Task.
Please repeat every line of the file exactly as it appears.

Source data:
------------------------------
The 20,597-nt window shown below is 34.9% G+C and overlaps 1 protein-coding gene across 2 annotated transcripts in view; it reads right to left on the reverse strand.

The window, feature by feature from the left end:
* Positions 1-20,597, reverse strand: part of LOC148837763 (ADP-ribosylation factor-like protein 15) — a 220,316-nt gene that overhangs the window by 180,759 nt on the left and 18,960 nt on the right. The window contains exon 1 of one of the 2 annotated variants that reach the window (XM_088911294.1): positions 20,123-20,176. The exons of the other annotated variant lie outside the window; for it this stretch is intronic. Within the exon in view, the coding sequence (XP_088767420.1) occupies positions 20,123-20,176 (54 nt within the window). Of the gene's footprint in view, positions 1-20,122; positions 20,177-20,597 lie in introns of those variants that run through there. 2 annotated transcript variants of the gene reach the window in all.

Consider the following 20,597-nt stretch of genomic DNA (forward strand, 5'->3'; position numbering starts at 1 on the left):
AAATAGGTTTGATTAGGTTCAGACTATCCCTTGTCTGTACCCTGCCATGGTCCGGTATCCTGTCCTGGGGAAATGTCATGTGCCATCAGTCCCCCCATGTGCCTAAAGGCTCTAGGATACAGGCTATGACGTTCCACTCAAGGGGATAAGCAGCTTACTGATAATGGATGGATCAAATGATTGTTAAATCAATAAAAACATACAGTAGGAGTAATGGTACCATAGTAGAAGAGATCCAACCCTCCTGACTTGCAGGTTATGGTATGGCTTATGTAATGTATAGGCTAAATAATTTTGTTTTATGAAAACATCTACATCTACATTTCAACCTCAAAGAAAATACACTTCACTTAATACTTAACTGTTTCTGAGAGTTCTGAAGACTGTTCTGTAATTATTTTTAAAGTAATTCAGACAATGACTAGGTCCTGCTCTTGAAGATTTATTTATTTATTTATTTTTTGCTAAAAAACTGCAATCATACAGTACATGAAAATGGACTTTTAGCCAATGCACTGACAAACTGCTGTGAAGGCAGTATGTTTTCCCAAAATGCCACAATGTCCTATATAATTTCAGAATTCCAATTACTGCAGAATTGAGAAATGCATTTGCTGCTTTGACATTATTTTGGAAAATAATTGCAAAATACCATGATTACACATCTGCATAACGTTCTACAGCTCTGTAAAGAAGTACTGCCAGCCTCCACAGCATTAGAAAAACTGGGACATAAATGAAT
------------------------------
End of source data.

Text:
The 20,597-nt window shown below is 34.9% G+C and overlaps 1 protein-coding gene across 2 annotated transcripts in view; it reads right to left on the reverse strand.

The window, feature by feature from the left end:
* Positions 1-20,597, reverse strand: part of LOC148837763 (ADP-ribosylation factor-like protein 15) — a 220,316-nt gene that overhangs the window by 180,759 nt on the left and 18,960 nt on the right. The window contains exon 1 of one of the 2 annotated variants that reach the window (XM_088911294.1): positions 20,123-20,176. The exons of the other annotated variant lie outside the window; for it this stretch is intronic. Within the exon in view, the coding sequence (XP_088767420.1) occupies positions 20,123-20,176 (54 nt within the window). Of the gene's footprint in view, positions 1-20,122; positions 20,177-20,597 lie in introns of those variants that run through there. 2 annotated transcript variants of the gene reach the window in all.

Consider the following 20,597-nt stretch of genomic DNA (forward strand, 5'->3'; position numbering starts at 1 on the left):
AAATAGGTTTGATTAGGTTCAGACTATCCCTTGTCTGTACCCTGCCATGGTCCGGTATCCTGTCCTGGGGAAATGTCATGTGCCATCAGTCCCCCCATGTGCCTAAAGGCTCTAGGATACAGGCTATGACGTTCCACTCAAGGGGATAAGCAGCTTACTGATAATGGATGGATCAAATGATTGTTAAATCAATAAAAACATACAGTAGGAGTAATGGTACCATAGTAGAAGAGATCCAACCCTCCTGACTTGCAGGTTATGGTATGGCTTATGTAATGTATAGGCTAAATAATTTTGTTTTATGAAAACATCTACATCTACATTTCAACCTCAAAGAAAATACACTTCACTTAATACTTAACTGTTTCTGAGAGTTCTGAAGACTGTTCTGTAATTATTTTTAAAGTAATTCAGACAATGACTAGGTCCTGCTCTTGAAGATTTATTTATTTATTTATTTTTTGCTAAAAAACTGCAATCATACAGTACATGAAAATGGACTTTTAGCCAATGCACTGACAAACTGCTGTGAAGGCAGTATGTTTTCCCAAAATGCCACAATGTCCTATATAATTTCAGAATTCCAATTACTGCAGAATTGAGAAATGCATTTGCTGCTTTGACATTATTTTGGAAAATAATTGCAAAATACCATGATTACACATCTGCATAACGTTCTACAGCTCTGTAAAGAAGTACTGCCAGCCTCCACAGCATTAGAAAAACTGGGACATAAATGAAT